A typical debating ploy is if you can make the proposition or opposition to a motion a world no one would want to live in you will win whatever arguments happen. Hasan, love him or loathe him, played that to perfection and before Peter Aitkin stood to close for his side it was already game over, Peter not even mentioning that the proposition was Islam and not how Muslims in the UK live their lives. The lame duck motion had already been cooked and served to the proponents to tuck into by then.

I recommend the video here of Hitchens and Ramadan at 92Y – though Johnston and Hasan stand out for the Oxford Union one. Because whilst I think Hitchens wins, Ramadan runs him close and leaves me thinking I need to read up on his scholarship and think about it for myself. There is a battle going on within Islam and I know which version the world needs. One with human rights, liberty, secularism and a touch of humility about itself to spread.

UPDATE: Tariq Ramadan’s meanings by Kenan Malik

Article written by John Sargeant on Homo economicus’ Weblog

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Should you pray for an atheist?

The real question is would an atheist be offended if you told them that you had prayed for them? The answer depends on the sensibilities of the person concerned, but my attitude is it cuts both ways. So pray it if it makes you feel better. The only harm may be if prayer stopped you from doing something more useful for the atheist. Like calling for an ambulance, or performing CPR. Less drastic, do something for them they would appreciate.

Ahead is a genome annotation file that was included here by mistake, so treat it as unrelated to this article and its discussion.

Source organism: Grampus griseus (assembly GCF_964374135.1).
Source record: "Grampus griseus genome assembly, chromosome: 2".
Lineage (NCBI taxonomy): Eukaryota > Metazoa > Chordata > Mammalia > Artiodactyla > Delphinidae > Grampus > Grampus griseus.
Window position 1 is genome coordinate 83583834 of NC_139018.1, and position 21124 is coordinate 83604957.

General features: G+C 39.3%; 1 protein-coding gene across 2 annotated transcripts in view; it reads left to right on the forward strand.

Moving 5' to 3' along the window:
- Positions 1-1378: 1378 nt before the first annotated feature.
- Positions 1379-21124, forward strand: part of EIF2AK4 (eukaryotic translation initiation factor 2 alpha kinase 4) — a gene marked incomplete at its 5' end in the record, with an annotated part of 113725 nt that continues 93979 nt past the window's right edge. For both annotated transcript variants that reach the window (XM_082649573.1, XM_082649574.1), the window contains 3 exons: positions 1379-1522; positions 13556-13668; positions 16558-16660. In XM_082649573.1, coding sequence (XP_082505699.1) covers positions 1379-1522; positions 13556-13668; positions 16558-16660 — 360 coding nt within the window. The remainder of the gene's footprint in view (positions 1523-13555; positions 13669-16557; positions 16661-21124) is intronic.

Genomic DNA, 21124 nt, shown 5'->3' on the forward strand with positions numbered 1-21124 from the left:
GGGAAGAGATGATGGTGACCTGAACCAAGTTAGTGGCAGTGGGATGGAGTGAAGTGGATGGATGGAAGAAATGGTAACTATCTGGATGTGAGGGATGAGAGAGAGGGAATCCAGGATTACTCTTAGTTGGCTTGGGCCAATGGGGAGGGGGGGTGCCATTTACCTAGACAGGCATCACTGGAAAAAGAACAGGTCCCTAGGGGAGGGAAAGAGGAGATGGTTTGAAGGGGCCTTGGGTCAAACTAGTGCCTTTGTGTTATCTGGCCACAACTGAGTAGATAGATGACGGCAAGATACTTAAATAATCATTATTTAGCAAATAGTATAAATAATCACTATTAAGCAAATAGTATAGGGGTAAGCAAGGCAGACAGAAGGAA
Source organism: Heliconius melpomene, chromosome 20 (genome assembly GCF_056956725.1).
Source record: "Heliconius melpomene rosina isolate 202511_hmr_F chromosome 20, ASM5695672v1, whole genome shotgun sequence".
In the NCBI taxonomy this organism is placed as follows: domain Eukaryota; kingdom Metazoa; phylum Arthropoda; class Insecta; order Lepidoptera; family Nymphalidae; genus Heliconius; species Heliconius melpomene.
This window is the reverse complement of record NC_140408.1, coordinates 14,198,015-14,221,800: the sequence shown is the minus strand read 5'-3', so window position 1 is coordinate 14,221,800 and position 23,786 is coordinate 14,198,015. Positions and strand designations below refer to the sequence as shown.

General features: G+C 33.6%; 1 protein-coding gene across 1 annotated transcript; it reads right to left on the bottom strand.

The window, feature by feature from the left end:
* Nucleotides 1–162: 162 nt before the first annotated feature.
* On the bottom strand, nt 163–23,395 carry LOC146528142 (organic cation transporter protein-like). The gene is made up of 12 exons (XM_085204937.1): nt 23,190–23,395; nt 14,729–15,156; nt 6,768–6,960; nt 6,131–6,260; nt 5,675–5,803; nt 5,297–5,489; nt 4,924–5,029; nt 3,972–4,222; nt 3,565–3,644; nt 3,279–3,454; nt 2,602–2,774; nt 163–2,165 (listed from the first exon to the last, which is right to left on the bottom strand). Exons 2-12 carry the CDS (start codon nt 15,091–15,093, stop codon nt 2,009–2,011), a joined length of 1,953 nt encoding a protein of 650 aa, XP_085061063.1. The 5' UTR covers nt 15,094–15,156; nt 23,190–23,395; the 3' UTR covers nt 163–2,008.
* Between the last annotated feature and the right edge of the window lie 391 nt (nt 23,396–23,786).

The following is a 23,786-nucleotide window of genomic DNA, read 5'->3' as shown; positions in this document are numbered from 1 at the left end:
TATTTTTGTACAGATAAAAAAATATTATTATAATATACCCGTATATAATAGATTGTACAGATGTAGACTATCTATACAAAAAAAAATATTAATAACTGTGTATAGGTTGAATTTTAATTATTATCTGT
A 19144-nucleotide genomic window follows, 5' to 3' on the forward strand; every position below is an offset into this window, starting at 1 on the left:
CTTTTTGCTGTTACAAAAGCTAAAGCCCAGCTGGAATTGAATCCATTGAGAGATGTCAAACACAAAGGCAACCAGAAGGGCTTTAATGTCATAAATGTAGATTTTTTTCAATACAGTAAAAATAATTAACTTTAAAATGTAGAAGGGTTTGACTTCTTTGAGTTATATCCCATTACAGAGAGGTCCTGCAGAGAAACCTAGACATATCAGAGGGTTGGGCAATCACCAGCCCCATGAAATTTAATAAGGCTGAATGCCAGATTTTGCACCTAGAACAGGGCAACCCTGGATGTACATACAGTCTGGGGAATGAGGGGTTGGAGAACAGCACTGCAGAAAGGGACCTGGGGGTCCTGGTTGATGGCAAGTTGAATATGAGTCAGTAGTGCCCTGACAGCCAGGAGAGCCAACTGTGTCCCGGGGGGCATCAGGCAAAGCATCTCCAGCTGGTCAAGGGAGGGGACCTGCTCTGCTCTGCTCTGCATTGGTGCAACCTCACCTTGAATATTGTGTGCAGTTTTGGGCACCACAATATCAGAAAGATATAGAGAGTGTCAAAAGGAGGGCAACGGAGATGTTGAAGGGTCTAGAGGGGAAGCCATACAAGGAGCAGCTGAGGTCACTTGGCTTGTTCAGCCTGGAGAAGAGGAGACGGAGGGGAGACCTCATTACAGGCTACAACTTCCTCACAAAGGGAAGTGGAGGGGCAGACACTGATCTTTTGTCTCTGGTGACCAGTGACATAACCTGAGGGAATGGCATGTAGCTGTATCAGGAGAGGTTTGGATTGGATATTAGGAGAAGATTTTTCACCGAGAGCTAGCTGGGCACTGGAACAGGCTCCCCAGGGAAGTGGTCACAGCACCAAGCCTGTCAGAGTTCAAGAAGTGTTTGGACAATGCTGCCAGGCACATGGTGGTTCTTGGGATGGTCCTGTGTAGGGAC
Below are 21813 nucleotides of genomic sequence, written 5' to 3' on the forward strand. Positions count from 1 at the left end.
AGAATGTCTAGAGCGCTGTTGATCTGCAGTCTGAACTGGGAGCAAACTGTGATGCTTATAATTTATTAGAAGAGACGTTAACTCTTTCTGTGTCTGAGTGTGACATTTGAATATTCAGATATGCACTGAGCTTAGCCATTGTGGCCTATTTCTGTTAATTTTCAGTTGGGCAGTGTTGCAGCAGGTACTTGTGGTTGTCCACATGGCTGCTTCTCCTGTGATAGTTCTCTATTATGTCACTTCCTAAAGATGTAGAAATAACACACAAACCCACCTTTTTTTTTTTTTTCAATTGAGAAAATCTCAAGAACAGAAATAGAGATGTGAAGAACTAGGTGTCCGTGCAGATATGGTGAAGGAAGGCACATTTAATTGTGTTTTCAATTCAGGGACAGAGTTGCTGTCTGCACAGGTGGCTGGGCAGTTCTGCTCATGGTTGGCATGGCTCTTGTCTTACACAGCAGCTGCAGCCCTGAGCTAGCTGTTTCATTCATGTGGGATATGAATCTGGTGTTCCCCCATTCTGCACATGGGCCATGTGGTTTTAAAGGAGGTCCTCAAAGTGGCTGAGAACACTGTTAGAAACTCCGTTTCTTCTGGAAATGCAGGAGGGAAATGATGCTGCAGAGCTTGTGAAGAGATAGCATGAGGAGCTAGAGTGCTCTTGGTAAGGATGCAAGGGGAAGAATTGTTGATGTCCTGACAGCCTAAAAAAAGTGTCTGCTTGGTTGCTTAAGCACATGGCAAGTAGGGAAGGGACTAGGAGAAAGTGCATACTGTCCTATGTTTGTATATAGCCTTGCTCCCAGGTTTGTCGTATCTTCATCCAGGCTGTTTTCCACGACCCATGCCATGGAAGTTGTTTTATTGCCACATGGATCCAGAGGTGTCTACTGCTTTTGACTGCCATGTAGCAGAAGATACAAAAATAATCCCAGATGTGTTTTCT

Once a student showed me their pendant that said “I am a Catholic, in an emergency please contact a priest.” This provoked the quip that I needed a pendant that said “I am an atheist, in an emergency please contact the appropriate emergency service.”

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The focus for an atheist is on this mortal coil of flesh rather than the safety of their immortal soul finding heaven. To my aid, I shall not limit myself to people cut of a certain frock, ideology or particular hobbies. Key is that they can perform the necessary life saving procedure due to their expertise and training. Hopefully, I will have the chance to thank them. Rather than first thank someone I never thought was there to begin with. The reserves of mental strength to be called on will be the positive reinforcements of memories of those I love and future plans, rather than a call to the mystic forces of the cosmos to see my hour of need. We all know though that at some point, our course will be run. While the energy never dies, what made up this carbon based entity will be spent in this incarnation.